The mood across markets slightly improved as investors placed hopes on EU leaders fending off a recession caused by geopolitical risks. In the commodities arena, gold prices reversed course to dip below $2000 while oil bulls took the day off. There was action across the FX space as the dollar and yen weakened with the EURUSD among other currency pairs snatching our attention. Volatility has certainly been the name of the game over the past few days. While this comes with risk, it also presents potential setups across equity, foreign exchange, and commodity markets.
There are a couple of jewels and gems hidden beneath all the noise. However, technical analysis remains a suitable tool to unearth these opportunities.
EURUSD breakout or throwback?
It may be wise to keep a close eye on how the EURUSD behaves around 1.1121 on Thursday. With the European Central Bank (ECB) widely expected to leave interests rates unchanged and the dollar drawing strength from the overall uncertainty, the EURUSD is poised to decline. Given how prices are approaching a key dynamic level, anything could be on the table. A strong breakout above 1.1121 may open the doors towards 1.1320. Alternatively, sustained weakness under 1.1121 could trigger a decline back towards 1.0850.
GBPUSD above major resistance
If you want clarity on the GBPUSD, just take a look at the weekly charts. Prices remain in a bearish weekly channel and there have been consistently lower lows and lower highs. Strong support can be found at 1.3100 which is also where the 200-week Simple Moving Average resides. Should bears secure a weekly close below this support, a decline back towards 1.3000 and lower could be on the cards.
Alternatively, a rebound from this level could signal a move to 1.3430 and potentially higher.
USDJPY same old story
It’s the same old story for the USDJPY. Prices remain trapped within a range with multiple levels of support and resistance levels on both sides. The currency pair needs a fresh directional catalyst and this could come in the form of the pending US inflation report on Thursday. In the meantime, a breakout above 116.00 could open a path towards 116.30 and 117.40. If prices slip below 115.50, then the next level of interest can be found at 114.50.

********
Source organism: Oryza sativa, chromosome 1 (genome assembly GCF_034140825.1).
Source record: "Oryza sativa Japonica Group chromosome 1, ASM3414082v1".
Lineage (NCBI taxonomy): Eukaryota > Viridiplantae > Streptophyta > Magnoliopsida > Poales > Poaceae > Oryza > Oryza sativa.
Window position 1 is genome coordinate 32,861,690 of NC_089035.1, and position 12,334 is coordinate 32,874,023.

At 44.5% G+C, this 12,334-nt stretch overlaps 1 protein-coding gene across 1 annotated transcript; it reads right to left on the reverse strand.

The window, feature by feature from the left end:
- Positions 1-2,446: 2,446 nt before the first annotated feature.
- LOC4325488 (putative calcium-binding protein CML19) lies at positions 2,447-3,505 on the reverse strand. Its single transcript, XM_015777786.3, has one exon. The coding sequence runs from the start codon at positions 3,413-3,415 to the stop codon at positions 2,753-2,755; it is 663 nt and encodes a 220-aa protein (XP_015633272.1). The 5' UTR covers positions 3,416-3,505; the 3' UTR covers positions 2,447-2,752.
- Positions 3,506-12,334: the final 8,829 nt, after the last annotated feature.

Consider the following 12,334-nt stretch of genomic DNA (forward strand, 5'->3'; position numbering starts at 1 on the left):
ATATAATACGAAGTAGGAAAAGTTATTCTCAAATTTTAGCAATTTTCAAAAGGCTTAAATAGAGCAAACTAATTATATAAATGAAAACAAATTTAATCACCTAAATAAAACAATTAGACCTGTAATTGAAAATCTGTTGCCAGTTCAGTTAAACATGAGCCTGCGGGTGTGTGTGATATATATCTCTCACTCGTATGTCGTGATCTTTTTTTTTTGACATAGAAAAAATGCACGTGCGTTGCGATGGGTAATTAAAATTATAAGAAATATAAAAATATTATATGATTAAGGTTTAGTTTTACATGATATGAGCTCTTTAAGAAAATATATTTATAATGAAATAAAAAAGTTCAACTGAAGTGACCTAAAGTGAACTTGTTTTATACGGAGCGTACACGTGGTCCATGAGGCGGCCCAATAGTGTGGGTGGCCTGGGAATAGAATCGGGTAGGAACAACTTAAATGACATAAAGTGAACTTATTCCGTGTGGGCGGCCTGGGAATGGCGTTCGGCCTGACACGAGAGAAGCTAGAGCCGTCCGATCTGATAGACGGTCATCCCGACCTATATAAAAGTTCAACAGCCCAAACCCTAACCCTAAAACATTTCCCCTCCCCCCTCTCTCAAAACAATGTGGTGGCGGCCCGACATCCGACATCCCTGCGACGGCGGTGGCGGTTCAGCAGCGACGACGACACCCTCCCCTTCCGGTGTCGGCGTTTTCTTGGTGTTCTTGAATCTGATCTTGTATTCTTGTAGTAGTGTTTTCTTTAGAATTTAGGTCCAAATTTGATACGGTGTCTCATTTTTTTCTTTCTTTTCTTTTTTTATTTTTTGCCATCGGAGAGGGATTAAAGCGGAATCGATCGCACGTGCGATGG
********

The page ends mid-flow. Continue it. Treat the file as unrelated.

AUDUSD bears still lingering
The AUDUSD experienced a rebound over the past few weeks with bulls pushing the currency beyond 0.7300. Interestingly, prices still remain in a bearish channel on the weekly charts with 0.7300 acting as a pivotal point. Sustained weakness under this level could trigger a selloff towards 0.7120 and 0.6990.
EURJPY trend reversal?
The EURJPY has jumped over 200 pips today thanks to a weakening Japanese Yen. Prices could turn bullish on the daily charts if a strong daily close above 129.30 is achieved. A selloff back below 128.00 may trigger a steep decline towards 124.38.
Things are looking bullish for the GBPJPY on the hourly charts. The upside momentum could take prices to 153.30 and 154.00 before bears re-enter the scene. A move below 152.20 could trigger a selloff towards 151.00.
Is the party over for gold bugs?
They say a picture says 1000 words. Well, then check out gold on the weekly timeframe. The forming pin bar on the weekly charts is bad news for bulls with a weekly close back below $2000 signalling further downside. It is worth keeping in mind that gold prices may be influenced by the US inflation report on Thursday.
Oil bulls twist ankles
Yesterday we questioned whether oil bulls were unstoppable? It looks like they have tripped over something or injured themselves today as prices tumble. Brent crude is trading around the $108 level after punching above $131 on Tuesday. A strong breakdown below $108 is likely to encourage a decline back towards $100.
S&P500 respects bearish channel
Despite today’s sharp rebound, the S&P500 remains in a bearish channel on the daily charts. If 4300 proves to be reliable resistance, a decline back towards 4150 and lower could become reality. Above 4300, the next key levels of interest can be found at 4415 and 4470 – a level just below the 200-day Simple Moving Average.